“Right now, a lot of schools are getting their sports participation physicals ready,” said Larsen. “We’re working with them out of their schools to run those that have to be completed by the PIAA (Pennsy;vania Interscholastic Athletic Association). It’s a lot of prep work. A lot of the work right now is reminding and education about staying hydrated, keeping some form of exercise to keep cardio up.”

Larsen said the program has provided “immediate access” to athletes in communities. Athletic trainers are there every day after school to help with training, cover events and work closely with athletic administration in each school district to ensure protocols are in place for emergency action plans, including injuries, return-to-play and weather.

They evaluate injuries right on the field or sidelines to determine the extent of the injury and decide the next step in treatment, if needed, said Larsen.

McElroy said pre season conditioning and heat acclimation are important in order to avoid heat illness, heat strokes or heat cramps. It is typical in the first week of practice or games for athletes to be pulled because their fitness isn’t where it should be for the start of the season, he said.

Baselines for concussions

Reish said establishing a baseline for concussions has become more and more common practice. It’s called neurocognitive testing.

“It’s called impact testing,” he said. “You’re getting an athlete coming into a season, and you’re assuming they have a normal functioning brain. Everybody is working at a different level with their brain. You get a baseline for that individual so you can compare what that brain is doing normally to an injured brain in a concussion scenario.”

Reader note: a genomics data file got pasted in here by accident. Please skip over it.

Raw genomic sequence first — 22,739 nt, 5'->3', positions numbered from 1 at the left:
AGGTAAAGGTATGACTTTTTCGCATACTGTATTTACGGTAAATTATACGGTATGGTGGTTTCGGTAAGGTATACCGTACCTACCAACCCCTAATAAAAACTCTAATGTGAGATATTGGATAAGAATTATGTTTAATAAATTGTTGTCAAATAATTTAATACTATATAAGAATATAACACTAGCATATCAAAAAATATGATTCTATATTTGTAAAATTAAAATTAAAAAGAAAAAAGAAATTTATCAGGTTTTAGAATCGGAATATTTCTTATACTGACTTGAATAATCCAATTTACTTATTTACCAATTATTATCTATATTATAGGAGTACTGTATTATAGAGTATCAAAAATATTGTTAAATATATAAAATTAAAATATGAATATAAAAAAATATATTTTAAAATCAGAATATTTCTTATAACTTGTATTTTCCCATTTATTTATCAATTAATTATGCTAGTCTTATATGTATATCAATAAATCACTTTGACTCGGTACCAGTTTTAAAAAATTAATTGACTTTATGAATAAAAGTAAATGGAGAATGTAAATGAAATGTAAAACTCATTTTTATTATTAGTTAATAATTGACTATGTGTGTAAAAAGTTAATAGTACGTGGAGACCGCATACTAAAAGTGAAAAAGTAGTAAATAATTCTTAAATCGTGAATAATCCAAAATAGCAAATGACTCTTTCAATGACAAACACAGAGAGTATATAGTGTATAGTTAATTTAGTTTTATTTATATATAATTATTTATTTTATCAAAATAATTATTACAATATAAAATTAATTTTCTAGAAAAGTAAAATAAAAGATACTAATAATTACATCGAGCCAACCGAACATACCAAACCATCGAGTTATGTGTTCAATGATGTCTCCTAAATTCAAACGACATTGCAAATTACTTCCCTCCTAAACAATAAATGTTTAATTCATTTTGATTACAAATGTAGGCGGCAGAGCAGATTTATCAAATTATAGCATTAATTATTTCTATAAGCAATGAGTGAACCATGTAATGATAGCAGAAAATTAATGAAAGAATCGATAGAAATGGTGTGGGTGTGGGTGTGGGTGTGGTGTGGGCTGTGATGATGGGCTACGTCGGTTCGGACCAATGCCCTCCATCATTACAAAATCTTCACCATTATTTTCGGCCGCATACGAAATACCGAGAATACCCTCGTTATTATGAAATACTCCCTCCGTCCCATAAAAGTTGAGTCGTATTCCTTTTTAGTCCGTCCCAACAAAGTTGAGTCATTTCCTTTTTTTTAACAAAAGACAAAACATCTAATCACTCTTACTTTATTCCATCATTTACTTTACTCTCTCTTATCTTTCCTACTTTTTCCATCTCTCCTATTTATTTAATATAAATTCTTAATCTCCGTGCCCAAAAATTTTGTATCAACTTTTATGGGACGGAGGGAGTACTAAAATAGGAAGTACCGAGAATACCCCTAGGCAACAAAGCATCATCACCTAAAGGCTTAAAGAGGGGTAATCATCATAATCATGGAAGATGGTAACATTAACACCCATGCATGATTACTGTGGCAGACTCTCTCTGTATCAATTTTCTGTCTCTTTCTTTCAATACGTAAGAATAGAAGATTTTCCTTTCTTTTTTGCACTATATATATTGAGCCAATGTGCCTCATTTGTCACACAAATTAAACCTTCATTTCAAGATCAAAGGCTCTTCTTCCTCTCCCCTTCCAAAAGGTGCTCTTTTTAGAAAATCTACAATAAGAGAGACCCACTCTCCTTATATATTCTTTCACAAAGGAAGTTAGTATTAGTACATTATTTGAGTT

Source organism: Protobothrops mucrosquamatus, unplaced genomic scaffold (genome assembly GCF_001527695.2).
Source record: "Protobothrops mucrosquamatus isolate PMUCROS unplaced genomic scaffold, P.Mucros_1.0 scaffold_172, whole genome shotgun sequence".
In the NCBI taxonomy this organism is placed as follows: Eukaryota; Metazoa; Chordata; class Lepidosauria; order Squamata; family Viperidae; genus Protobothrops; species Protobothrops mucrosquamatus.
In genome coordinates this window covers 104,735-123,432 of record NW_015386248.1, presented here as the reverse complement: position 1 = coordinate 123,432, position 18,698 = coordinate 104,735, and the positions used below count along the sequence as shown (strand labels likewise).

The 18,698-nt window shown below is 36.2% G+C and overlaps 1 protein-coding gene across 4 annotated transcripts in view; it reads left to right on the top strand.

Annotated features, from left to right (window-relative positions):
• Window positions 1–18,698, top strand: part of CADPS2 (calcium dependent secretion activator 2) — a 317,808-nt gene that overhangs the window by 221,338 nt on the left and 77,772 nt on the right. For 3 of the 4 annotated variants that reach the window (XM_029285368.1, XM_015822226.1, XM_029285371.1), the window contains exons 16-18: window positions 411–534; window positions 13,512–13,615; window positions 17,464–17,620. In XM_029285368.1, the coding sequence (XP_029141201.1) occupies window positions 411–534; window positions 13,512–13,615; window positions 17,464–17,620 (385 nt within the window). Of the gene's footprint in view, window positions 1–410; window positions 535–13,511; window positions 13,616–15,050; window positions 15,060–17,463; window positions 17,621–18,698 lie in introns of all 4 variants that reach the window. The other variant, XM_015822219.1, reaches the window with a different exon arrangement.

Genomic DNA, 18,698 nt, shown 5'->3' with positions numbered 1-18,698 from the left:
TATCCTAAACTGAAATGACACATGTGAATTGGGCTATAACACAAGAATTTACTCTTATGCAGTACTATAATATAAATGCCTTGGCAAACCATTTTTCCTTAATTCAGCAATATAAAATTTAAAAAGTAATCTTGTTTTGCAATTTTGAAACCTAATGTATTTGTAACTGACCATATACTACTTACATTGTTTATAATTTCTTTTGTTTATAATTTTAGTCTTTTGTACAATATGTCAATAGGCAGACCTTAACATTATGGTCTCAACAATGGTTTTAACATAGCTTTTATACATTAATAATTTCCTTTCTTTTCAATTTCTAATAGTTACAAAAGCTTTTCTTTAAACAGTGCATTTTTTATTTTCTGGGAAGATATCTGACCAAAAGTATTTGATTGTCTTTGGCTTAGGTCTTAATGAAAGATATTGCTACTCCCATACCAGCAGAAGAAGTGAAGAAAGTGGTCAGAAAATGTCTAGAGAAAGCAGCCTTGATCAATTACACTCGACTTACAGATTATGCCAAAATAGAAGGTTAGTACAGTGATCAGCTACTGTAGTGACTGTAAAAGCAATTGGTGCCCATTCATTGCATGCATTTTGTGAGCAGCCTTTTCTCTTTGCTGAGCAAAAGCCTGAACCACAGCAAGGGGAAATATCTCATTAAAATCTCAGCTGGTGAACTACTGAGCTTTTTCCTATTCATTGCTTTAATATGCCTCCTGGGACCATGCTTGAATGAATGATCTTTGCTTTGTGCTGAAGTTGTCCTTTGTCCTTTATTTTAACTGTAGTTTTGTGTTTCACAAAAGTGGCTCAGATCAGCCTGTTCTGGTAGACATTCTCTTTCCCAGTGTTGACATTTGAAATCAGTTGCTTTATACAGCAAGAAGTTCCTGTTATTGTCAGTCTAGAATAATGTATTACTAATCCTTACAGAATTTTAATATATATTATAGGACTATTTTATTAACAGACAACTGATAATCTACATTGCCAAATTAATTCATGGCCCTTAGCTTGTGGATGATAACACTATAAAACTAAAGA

Prior to the season, Gusick said athletes will get tested and the baseline is stored with their names. If anything happens during their tenure as an athlete, doctors will refer to that when the athlete is being checked for concussions.

“They’re very helpful,” he said.

Even without a personal baseline, Gusick said student athletes can be compared to average gender and age baselines.

“They know a ninth grade female playing soccer with no learning disabilities will generally score in different ranges, so they can estimate where they should be,” said McElroy. “We try to provide an opportunity to do baseline testing. If there’s a chance they have a concussion, we can put objective testing together to understand when their brain is back to functioning where they should.”

As an athlete is going through recovery, a doctor can determine when they are back to their normal functions and ready to return to the game or season, said Reish.

Most athletes want to continue to play in the heat of the moment. Sometimes it’s hard to step back from the competition, so having someone on the field to assess and understand the signs and symptoms of head injuries is important, said Reish.

The goal is to determine whether an athlete can safely go back into the game or if medical attention is needed, he said.

Sports medicine and athletic trainers aren’t necessarily new, but the idea of having one at each school is becoming more popular and needed, said Gusick.

“Athletic trainers do a great job at assessing injuries quickly and making return-to-play decisions,” said Gusick. “They decide whether it’s something to watch, go to the ER right away, or out-patient management.”